Discussion in 'General Parenting' started by pepperidge, Mar 12, 2010.

  1. pepperidge

    pepperidge New Member

    For those of you with kiddos that tend to the depressed end of the spectrum along with some learning issues (e.g. difficult child 1) I am wondering what your thoughts on whether you can teach kids perservance. Is there something in our difficult children that even when they appear to be motivated, they lack the drive or ability to perseverve? Is perservance an inborn thing, how do you teach kids that most things in life you have to work to get?

    Most easy child's I would guess learn that life lesson as they go along. I have a 15 year old who has just flunked his learner's permit test twice because he won't study the book, now he says he is too stupid to learn it, etc etc. He should be pretty motivated, but he doesn't want help, won't study it on his own. We would work every night with him on it if he wanted in small chunks. He had a friend over today who when he heard that difficult child flunked the test again told him straight out that you have to work to get what you want. I almost fell off my chair. Imagine having a kid who thought that about life.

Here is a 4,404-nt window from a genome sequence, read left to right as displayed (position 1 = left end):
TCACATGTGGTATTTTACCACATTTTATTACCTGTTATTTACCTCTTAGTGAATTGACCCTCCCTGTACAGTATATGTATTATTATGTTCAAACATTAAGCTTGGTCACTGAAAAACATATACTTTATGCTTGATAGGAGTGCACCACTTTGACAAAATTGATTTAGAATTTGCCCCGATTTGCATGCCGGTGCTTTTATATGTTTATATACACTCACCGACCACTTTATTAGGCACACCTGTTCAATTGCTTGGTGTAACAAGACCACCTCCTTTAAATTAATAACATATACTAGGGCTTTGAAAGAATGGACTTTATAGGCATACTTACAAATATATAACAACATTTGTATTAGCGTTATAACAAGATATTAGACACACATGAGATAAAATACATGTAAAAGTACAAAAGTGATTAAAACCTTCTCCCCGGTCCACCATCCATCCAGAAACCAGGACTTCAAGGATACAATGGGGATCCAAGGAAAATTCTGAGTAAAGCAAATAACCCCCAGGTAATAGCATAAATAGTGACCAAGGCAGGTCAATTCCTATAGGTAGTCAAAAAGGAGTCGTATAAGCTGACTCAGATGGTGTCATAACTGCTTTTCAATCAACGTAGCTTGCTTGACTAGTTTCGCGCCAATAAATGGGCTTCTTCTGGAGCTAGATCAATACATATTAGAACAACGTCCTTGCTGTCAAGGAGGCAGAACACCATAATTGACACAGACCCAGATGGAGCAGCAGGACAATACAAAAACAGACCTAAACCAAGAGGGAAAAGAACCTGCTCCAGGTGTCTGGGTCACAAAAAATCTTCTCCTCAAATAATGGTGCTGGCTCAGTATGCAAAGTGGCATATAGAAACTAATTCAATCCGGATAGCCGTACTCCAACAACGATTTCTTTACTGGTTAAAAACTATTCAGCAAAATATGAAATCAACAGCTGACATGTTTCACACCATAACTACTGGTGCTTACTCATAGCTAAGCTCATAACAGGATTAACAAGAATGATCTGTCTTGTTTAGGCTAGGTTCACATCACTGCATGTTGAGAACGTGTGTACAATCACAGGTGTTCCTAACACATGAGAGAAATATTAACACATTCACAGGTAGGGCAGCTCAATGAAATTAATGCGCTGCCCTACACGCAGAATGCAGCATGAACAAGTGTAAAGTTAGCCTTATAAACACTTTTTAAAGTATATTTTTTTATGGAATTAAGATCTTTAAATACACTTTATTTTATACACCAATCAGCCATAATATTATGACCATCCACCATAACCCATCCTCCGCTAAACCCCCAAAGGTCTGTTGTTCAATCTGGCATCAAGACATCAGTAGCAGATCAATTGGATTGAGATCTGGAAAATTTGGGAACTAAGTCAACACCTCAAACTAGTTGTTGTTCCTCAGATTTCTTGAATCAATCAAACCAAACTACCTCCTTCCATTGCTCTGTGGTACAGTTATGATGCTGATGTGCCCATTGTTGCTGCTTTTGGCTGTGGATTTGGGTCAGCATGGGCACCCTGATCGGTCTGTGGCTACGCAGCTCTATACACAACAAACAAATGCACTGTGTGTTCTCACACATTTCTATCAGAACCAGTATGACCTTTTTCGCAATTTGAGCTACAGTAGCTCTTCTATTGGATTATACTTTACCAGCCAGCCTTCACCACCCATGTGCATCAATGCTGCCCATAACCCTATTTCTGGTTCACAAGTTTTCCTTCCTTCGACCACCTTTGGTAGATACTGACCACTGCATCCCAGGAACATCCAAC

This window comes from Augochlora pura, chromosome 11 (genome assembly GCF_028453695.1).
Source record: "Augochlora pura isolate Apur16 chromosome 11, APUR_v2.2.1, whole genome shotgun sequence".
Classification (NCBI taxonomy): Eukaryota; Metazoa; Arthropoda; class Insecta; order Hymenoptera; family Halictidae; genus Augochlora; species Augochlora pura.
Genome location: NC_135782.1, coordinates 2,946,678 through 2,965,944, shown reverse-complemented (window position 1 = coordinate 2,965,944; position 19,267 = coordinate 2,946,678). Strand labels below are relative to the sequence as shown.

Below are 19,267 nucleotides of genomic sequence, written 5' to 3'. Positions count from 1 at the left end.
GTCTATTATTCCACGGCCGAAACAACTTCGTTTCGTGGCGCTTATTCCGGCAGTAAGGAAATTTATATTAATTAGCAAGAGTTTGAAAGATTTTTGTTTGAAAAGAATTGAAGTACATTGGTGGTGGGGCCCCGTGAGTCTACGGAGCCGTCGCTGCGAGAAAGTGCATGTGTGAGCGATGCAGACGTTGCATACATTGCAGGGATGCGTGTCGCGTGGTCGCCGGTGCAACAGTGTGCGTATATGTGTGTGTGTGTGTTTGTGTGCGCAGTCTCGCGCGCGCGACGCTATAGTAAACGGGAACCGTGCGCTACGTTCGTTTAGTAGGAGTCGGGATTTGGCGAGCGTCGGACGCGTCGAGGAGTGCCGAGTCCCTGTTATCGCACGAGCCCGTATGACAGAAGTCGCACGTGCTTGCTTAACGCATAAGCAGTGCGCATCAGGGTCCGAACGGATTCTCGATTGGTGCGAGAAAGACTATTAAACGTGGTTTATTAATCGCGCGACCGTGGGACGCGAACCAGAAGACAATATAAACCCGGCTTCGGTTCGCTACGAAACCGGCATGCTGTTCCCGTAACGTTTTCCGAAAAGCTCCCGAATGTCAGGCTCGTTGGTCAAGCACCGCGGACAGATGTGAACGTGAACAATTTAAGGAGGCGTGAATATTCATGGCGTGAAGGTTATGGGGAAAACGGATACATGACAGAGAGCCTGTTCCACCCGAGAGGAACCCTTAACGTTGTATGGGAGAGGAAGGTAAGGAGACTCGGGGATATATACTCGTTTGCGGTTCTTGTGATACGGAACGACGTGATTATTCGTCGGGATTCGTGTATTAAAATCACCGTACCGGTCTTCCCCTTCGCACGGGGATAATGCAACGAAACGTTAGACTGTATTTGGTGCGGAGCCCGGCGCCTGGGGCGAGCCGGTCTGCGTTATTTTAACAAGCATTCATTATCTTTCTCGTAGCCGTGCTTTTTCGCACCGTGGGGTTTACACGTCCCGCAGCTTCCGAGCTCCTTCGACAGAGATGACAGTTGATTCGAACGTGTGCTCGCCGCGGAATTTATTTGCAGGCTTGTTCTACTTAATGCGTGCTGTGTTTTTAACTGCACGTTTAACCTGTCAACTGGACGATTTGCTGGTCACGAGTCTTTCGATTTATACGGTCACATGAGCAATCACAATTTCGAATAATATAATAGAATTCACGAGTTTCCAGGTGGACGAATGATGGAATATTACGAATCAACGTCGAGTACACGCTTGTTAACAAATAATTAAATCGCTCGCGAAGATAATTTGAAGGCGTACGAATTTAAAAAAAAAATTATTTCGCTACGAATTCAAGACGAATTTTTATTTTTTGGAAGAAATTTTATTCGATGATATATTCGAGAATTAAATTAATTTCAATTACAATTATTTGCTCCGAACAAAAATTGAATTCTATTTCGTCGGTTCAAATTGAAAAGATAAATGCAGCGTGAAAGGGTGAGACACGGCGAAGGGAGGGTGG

Sometimes I wonder if because we put so much in basket B in the elementary school ages to not get all the explosions etc that he missed some essential life lesson along the way.

    He will work on some things he is interested in, but he gives up so easily. And if it is mildly unpleasant like school work, I think he thinks he is almost literally being tortured. Some things at school are difficult, but his reading is on grade level, he's now typing etc. School has been very accommodating with his disabilities, but bottom line is that difficult child doesn't believe he should have to do the work. He does it minimally, then flunks the tests. He has done better in classes with lower expectations, small numbers of kids and a teacher who he has forged a relationship with.

    Do you just wait until they have failed enough times in their life, have self esteem in the toilet, finally maybe have some motivation? what can one do as a parent, beyond just not bailing them out or enabling them? We have very few incentives (computer time mostly) to reward work with and we use them to some effect.

    He's not an unpleasant kid (for a 15 year old) to have around, reasonably compliant with basic requests etc. But I feel there is this whole part of him that needs to be developed.

    Any experiences/ideas?

  2. DammitJanet

    DammitJanet Well-Known Member Staff Member

    I think you have made a connection that I learned too late. Or think I made too late. I really cant be totally sure of course. I think I made the mistake of making things too easy on two of my kids.

    I think Cory finally decided to become motivated when he figured out that money was involved. If I had known that money was such a motivator for him I would have never sent him to school and shipped him off to some third world country and let him do child labor. He would probably have been happier and behaved better. Im only half joking. Maybe I should have paid him to behave. Made it his job.

    The other one? Well, I know I have messed up there but its a problem Im trying to fix now.
  3. flutterby

    flutterby Fly away!